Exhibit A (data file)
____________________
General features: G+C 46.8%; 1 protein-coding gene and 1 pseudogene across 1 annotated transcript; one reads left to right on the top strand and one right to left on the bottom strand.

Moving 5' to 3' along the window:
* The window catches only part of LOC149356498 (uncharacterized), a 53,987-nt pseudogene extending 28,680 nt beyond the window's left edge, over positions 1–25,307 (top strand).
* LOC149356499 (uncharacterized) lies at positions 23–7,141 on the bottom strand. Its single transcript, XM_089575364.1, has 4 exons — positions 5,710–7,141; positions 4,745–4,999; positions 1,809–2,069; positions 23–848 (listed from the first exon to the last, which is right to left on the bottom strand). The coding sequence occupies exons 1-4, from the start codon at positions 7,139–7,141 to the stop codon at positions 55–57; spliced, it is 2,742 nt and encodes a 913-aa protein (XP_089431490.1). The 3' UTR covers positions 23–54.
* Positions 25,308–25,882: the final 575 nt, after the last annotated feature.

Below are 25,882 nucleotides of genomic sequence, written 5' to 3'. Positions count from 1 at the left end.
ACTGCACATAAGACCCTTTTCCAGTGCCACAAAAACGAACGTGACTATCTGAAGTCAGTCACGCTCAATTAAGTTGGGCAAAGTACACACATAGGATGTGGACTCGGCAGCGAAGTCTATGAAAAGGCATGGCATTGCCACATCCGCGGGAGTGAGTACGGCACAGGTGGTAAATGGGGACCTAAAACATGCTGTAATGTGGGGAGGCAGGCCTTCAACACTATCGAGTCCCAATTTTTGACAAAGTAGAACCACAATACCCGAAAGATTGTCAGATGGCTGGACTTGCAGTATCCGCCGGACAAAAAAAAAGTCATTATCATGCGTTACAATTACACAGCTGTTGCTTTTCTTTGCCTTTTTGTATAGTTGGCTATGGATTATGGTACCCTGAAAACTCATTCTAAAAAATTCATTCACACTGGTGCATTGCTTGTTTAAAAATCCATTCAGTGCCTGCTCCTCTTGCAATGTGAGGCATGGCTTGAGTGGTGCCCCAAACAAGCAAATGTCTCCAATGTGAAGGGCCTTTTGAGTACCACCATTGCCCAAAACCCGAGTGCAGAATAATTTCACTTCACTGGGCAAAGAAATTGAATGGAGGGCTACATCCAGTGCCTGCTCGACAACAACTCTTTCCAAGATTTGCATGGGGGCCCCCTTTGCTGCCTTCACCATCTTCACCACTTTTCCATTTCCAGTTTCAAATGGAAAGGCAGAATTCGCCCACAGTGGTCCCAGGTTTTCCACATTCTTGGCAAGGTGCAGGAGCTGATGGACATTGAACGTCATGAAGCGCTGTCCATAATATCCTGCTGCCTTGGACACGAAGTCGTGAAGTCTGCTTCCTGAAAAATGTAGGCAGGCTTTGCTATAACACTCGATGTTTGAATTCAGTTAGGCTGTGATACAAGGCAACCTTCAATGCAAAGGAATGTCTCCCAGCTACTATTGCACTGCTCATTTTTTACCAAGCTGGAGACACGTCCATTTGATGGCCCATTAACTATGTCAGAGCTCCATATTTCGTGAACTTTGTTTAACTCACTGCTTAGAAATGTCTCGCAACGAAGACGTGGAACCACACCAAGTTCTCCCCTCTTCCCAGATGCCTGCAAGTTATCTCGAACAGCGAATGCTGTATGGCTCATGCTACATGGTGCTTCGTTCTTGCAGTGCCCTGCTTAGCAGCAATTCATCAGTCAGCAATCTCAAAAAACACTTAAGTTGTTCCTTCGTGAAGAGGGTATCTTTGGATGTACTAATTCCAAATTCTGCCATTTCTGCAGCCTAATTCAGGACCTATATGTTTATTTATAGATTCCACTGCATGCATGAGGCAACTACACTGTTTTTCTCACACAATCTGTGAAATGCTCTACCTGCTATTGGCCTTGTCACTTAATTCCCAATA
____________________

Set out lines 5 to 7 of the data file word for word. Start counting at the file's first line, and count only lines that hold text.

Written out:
* Positions 25,308–25,882: the final 575 nt, after the last annotated feature.

Below are 25,882 nucleotides of genomic sequence, written 5' to 3'. Positions count from 1 at the left end.
ACTGCACATAAGACCCTTTTCCAGTGCCACAAAAACGAACGTGACTATCTGAAGTCAGTCACGCTCAATTAAGTTGGGCAAAGTACACACATAGGATGTGGACTCGGCAGCGAAGTCTATGAAAAGGCATGGCATTGCCACATCCGCGGGAGTGAGTACGGCACAGGTGGTAAATGGGGACCTAAAACATGCTGTAATGTGGGGAGGCAGGCCTTCAACACTATCGAGTCCCAATTTTTGACAAAGTAGAACCACAATACCCGAAAGATTGTCAGATGGCTGGACTTGCAGTATCCGCCGGACAAAAAAAAAGTCATTATCATGCGTTACAATTACACAGCTGTTGCTTTTCTTTGCCTTTTTGTATAGTTGGCTATGGATTATGGTACCCTGAAAACTCATTCTAAAAAATTCATTCACACTGGTGCATTGCTTGTTTAAAAATCCATTCAGTGCCTGCTCCTCTTGCAATGTGAGGCATGGCTTGAGTGGTGCCCCAAACAAGCAAATGTCTCCAATGTGAAGGGCCTTTTGAGTACCACCATTGCCCAAAACCCGAGTGCAGAATAATTTCACTTCACTGGGCAAAGAAATTGAATGGAGGGCTACATCCAGTGCCTGCTCGACAACAACTCTTTCCAAGATTTGCATGGGGGCCCCCTTTGCTGCCTTCACCATCTTCACCACTTTTCCATTTCCAGTTTCAAATGGAAAGGCAGAATTCGCCCACAGTGGTCCCAGGTTTTCCACATTCTTGGCAAGGTGCAGGAGCTGATGGACATTGAACGTCATGAAGCGCTGTCCATAATATCCTGCTGCCTTGGACACGAAGTCGTGAAGTCTGCTTCCTGAAAAATGTAGGCAGGCTTTGCTATAACACTCGATGTTTGAATTCAGTTAGGCTGTGATACAAGGCAACCTTCAATGCAAAGGAATGTCTCCCAGCTACTATTGCACTGCTCATTTTTTACCAAGCTGGAGACACGTCCATTTGATGGCCCATTAACTATGTCAGAGCTCCATATTTCGTGAACTTTGTTTAACTCACTGCTTAGAAATGTCTCGCAACGAAGACGTGGAACCACACCAAGTTCTCCCCTCTTCCCAGATGCCTGCAAGTTATCTCGAACAGCGAATGCTGTATGGCTCATGCTACATGGTGCTTCGTTCTTGCAGTGCCCTGCTTAGCAGCAATTCATCAGTCAGCAATCTCAAAAAACACTTAAGTTGTTCCTTCGTGAAGAGGGTATCTTTGGATGTACTAATTCCAAATTCTGCCATTTCTGCAGCCTAATTCAGGACCTATATGTTTATTTATAGATTCCACTGCATGCATGAGGCAACTACACTGTTTTTCTCACACAATCTGTGAAATGCTCTACCTGCTATTGGCCTTGTCACTTAATTCCCAATA